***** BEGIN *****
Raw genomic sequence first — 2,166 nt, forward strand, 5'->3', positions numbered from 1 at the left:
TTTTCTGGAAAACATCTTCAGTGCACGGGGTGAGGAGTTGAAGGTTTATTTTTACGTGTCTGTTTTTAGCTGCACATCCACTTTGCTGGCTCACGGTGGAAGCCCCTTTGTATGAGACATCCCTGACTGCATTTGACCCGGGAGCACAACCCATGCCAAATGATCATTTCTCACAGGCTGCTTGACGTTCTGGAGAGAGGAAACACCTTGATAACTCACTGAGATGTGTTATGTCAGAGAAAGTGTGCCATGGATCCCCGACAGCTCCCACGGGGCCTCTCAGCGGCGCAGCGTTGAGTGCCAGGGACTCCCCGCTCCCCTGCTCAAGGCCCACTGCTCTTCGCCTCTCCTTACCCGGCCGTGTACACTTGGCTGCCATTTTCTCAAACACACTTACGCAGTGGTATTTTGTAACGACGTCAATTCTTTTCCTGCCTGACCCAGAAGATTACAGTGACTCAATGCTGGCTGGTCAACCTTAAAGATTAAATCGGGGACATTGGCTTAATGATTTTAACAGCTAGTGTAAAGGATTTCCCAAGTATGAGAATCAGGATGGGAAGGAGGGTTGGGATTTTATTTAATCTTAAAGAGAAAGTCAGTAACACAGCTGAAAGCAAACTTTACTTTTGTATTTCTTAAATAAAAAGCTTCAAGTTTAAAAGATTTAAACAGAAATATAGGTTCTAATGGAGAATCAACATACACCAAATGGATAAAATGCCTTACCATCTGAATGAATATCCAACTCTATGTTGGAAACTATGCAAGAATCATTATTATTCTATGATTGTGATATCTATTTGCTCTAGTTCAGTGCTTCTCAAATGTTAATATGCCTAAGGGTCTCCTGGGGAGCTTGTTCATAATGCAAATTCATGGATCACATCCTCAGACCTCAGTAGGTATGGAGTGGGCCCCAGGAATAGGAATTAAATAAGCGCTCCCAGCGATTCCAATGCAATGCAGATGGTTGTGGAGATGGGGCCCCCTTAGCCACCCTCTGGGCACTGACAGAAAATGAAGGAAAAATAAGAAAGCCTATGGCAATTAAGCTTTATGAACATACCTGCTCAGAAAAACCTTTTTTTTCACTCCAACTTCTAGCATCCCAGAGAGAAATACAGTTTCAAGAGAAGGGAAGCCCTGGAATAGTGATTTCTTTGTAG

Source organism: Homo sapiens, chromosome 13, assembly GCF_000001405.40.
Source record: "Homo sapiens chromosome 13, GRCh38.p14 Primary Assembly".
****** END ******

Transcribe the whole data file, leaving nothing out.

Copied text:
Raw genomic sequence first — 2,166 nt, forward strand, 5'->3', positions numbered from 1 at the left:
TTTTCTGGAAAACATCTTCAGTGCACGGGGTGAGGAGTTGAAGGTTTATTTTTACGTGTCTGTTTTTAGCTGCACATCCACTTTGCTGGCTCACGGTGGAAGCCCCTTTGTATGAGACATCCCTGACTGCATTTGACCCGGGAGCACAACCCATGCCAAATGATCATTTCTCACAGGCTGCTTGACGTTCTGGAGAGAGGAAACACCTTGATAACTCACTGAGATGTGTTATGTCAGAGAAAGTGTGCCATGGATCCCCGACAGCTCCCACGGGGCCTCTCAGCGGCGCAGCGTTGAGTGCCAGGGACTCCCCGCTCCCCTGCTCAAGGCCCACTGCTCTTCGCCTCTCCTTACCCGGCCGTGTACACTTGGCTGCCATTTTCTCAAACACACTTACGCAGTGGTATTTTGTAACGACGTCAATTCTTTTCCTGCCTGACCCAGAAGATTACAGTGACTCAATGCTGGCTGGTCAACCTTAAAGATTAAATCGGGGACATTGGCTTAATGATTTTAACAGCTAGTGTAAAGGATTTCCCAAGTATGAGAATCAGGATGGGAAGGAGGGTTGGGATTTTATTTAATCTTAAAGAGAAAGTCAGTAACACAGCTGAAAGCAAACTTTACTTTTGTATTTCTTAAATAAAAAGCTTCAAGTTTAAAAGATTTAAACAGAAATATAGGTTCTAATGGAGAATCAACATACACCAAATGGATAAAATGCCTTACCATCTGAATGAATATCCAACTCTATGTTGGAAACTATGCAAGAATCATTATTATTCTATGATTGTGATATCTATTTGCTCTAGTTCAGTGCTTCTCAAATGTTAATATGCCTAAGGGTCTCCTGGGGAGCTTGTTCATAATGCAAATTCATGGATCACATCCTCAGACCTCAGTAGGTATGGAGTGGGCCCCAGGAATAGGAATTAAATAAGCGCTCCCAGCGATTCCAATGCAATGCAGATGGTTGTGGAGATGGGGCCCCCTTAGCCACCCTCTGGGCACTGACAGAAAATGAAGGAAAAATAAGAAAGCCTATGGCAATTAAGCTTTATGAACATACCTGCTCAGAAAAACCTTTTTTTTCACTCCAACTTCTAGCATCCCAGAGAGAAATACAGTTTCAAGAGAAGGGAAGCCCTGGAATAGTGATTTCTTTGTAG

Source organism: Homo sapiens, chromosome 13, assembly GCF_000001405.40.
Source record: "Homo sapiens chromosome 13, GRCh38.p14 Primary Assembly".